A couple of weeks ago, I detailed how I built a Hackintosh Mac on the cheap from start to finish. The build benchmarked incredibly well, and I've been using it as my main PC every day since. A few days ago, I decided it was time to upgrade my Hackintosh to Mac OS X 10.5.1, the first update for Leopard. Here's how it works.
First... Did It Work?
Yes, updating to 10.5.1 worked (and continues to work) very well, and if you're installing Leopard with my previous guide, it only adds a couple of extra steps. However, I did run into a snag which I'll detail later.
Upgrade Your Hackintosh
Assuming you've just installed Leopard on your own Hackintosh using our guide, you've built your PC, installed and patched Leopard, and it's running like a gem. To upgrade, here's what you'll need to do:
- Install the 10.5.1 Update: Open Software Update, download, and install 10.5.1 just as you normally would on any other Mac.
- Fire up your Leopard install DVD and Patch: After you apply the update, your Hackintosh won't initially boot—instead it will probably continually restart after your BIOS load. That's okay—you just need to re-patch your system the same way you did the first time you installed. So drop the Leopard install DVD in your Hackintosh and boot into the installer (remember, when you're prompted to press any key to start the installation or press F8 for options, hit F8, enter
-v -xat the prompt and hit Enter. Then wait (the DVD boot up takes at least 5-10 minutes).
Once it boots up, open Terminal from the Utilities menu in the menu bar. Hopefully you've still got your trusty USB stick on hand with your Leopard patch files (the one you used in the original install). If you don't, just grab the files and follow the instructions in the original guide to prepare the patch files on your USB stick. Assuming your USB stick is prepared and you've named it LeopardPatch (the name isn't required, you'll just need to adjust the directions appropriately to the name of your USB stick), just run the following two commands:
cd /Volumes/LeopardPatch ./9a581PostPatch.sh
- Restart and Enjoy: Once the patch completes, answer 'yes' to reboot your computer. When it restarts, you should boot right back into Leopard with 10.5.1 running.
So What's the Snag?
I tried this method in two different fashions. First I installed Leopard from scratch using my previous guide and then I immediately upgraded and applied the patch. Worked as smooth as butter.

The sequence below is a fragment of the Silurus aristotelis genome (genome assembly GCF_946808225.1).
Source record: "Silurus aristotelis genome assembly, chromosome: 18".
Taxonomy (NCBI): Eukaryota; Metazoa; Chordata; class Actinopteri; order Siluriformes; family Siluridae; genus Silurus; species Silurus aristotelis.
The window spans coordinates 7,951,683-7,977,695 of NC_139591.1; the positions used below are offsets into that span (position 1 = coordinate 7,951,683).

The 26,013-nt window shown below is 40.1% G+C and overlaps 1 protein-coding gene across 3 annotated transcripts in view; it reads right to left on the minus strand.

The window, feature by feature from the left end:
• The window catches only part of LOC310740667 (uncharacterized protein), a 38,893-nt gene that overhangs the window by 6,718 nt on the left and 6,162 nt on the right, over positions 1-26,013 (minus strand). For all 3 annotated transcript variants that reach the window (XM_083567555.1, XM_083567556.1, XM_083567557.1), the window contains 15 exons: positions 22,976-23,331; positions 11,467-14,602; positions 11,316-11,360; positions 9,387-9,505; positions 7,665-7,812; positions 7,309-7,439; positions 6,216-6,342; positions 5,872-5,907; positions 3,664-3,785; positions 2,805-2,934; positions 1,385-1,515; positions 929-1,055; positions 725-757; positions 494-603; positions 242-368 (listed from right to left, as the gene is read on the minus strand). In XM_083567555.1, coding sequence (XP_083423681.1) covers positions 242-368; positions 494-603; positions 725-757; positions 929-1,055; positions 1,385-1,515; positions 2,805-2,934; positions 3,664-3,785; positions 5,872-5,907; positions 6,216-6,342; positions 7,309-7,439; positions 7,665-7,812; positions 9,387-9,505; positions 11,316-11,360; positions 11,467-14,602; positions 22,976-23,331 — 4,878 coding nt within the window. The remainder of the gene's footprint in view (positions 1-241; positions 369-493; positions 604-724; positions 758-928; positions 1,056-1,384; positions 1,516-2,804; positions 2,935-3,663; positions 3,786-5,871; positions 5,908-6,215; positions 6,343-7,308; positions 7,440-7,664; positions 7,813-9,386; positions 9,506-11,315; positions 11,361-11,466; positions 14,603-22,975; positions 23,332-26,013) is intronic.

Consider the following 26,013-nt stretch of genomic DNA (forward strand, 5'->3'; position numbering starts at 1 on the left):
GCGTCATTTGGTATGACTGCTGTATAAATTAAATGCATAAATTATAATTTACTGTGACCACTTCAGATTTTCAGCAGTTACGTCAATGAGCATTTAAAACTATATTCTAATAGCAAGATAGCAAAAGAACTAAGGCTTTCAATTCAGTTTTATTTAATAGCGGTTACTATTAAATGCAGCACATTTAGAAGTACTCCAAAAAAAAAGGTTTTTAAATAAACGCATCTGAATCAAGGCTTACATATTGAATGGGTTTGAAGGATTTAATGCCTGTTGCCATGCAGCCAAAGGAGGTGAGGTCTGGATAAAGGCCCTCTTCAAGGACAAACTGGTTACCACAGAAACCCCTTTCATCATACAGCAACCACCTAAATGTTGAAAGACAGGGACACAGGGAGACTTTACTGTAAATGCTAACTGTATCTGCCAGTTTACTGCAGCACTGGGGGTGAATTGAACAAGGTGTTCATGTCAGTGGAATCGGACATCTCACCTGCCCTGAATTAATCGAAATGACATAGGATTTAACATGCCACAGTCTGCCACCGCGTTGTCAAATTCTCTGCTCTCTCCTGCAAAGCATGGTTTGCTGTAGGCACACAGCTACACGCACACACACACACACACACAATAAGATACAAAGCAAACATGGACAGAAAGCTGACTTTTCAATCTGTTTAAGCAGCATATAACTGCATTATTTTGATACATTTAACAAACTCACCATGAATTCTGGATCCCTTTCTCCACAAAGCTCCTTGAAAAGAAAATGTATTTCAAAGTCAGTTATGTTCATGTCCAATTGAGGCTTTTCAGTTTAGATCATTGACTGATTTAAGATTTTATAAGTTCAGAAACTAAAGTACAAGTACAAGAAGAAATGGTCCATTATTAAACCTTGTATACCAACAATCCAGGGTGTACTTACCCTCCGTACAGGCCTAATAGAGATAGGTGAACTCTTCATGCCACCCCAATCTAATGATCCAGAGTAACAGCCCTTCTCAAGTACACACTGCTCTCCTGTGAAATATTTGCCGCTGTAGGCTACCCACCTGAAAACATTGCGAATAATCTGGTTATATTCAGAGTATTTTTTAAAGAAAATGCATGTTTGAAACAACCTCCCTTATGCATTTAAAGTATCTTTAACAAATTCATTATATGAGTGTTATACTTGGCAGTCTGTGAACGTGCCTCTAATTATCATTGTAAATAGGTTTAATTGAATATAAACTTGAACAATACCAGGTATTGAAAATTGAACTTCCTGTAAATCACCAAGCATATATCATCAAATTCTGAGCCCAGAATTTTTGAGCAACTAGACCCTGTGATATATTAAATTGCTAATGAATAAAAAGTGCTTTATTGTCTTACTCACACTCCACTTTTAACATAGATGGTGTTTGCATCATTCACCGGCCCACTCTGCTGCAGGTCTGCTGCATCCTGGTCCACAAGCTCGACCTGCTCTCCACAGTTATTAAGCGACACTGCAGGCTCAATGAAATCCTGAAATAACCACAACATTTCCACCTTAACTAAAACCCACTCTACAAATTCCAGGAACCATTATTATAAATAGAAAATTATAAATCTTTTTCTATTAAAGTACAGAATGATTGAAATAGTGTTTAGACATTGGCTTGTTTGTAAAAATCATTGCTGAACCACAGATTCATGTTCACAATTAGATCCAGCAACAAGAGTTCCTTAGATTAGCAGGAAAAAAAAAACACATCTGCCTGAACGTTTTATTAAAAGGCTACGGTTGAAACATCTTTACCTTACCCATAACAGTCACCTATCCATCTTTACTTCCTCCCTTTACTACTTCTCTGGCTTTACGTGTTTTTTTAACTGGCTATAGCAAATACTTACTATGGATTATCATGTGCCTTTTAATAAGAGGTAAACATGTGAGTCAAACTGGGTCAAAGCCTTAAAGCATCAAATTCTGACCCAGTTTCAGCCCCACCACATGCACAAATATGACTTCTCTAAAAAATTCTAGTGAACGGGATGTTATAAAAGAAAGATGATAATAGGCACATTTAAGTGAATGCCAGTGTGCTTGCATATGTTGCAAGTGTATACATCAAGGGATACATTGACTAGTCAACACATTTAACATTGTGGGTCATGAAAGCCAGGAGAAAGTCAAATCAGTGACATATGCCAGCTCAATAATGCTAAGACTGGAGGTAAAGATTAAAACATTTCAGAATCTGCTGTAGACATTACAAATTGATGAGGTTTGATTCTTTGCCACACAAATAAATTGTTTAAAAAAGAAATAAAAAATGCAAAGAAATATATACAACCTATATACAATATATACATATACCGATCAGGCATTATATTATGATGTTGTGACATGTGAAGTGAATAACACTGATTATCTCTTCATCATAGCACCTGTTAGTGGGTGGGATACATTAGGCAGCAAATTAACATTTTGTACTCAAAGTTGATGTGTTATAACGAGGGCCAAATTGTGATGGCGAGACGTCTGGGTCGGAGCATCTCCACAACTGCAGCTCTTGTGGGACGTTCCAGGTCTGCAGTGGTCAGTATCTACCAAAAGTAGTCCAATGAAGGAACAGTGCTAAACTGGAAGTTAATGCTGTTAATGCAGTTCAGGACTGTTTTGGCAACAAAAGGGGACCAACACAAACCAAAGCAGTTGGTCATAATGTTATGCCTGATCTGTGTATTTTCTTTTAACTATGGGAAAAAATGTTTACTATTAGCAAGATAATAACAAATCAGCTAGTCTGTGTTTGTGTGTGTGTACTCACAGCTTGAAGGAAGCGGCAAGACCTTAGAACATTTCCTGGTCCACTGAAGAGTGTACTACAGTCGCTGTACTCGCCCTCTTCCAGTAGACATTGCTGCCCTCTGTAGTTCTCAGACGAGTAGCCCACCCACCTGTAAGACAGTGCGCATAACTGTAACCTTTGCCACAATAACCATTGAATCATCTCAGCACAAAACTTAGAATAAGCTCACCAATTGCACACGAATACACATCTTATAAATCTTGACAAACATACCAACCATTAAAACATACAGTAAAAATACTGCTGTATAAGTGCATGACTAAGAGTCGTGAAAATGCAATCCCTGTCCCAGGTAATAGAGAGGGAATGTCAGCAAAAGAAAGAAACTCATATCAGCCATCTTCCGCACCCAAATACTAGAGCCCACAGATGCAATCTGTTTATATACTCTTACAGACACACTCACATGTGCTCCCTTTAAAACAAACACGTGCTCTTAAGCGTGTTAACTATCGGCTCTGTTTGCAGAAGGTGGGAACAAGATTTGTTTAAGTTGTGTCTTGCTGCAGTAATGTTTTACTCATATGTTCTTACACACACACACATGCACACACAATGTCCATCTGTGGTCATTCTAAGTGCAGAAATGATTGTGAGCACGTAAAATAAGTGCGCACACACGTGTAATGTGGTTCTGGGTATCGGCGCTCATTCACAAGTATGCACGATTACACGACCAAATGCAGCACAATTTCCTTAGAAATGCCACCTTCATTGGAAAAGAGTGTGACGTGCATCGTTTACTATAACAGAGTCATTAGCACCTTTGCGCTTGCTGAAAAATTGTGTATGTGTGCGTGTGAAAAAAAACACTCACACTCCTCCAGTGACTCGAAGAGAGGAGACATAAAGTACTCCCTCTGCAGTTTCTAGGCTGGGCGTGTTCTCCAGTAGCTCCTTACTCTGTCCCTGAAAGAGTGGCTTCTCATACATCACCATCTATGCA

After verifying that that method worked, I applied the update and patch to the installation I'd been running for the previous couple of weeks. For some reason, when I did, the patch didn't seem to take. The workaround: I just booted up my working 10.5.1 (the one that I updated and patched immediately) and used OS X's Migration Assistant utility to migrate all of the user data from my non-booting drive to my new installation, which meant I didn't have to go through any of the rigmarole of a fresh install. However, it does mean that I needed two hard drives so I could install and update the fresh Leoopard separately, which may be much more of a pain than you're willing to face.
Isn't There a Better Way?
Honestly, yes, there is. It's called PC EFI, a patch that emulates the boot process of a "real" Mac so that the operating system can actually use the unmodified (i.e., unpatched), stock versions of the kernel. What does that mean to Hackintosh users?
Basically it means that you should generally be able to upgrade your system with impunity and never have to go through this sort of patching process when you upgrade. The problem: Despite several efforts, I wasn't apple to get PC EFI running successfully on my Hackintosh. That doesn't mean it can't be done—it just means I haven't been able to figure it out yet. When I do, you can be sure I'll post an update for how to do it.
If you're interested in looking into PC EFI, you can keep track of the latest developments here.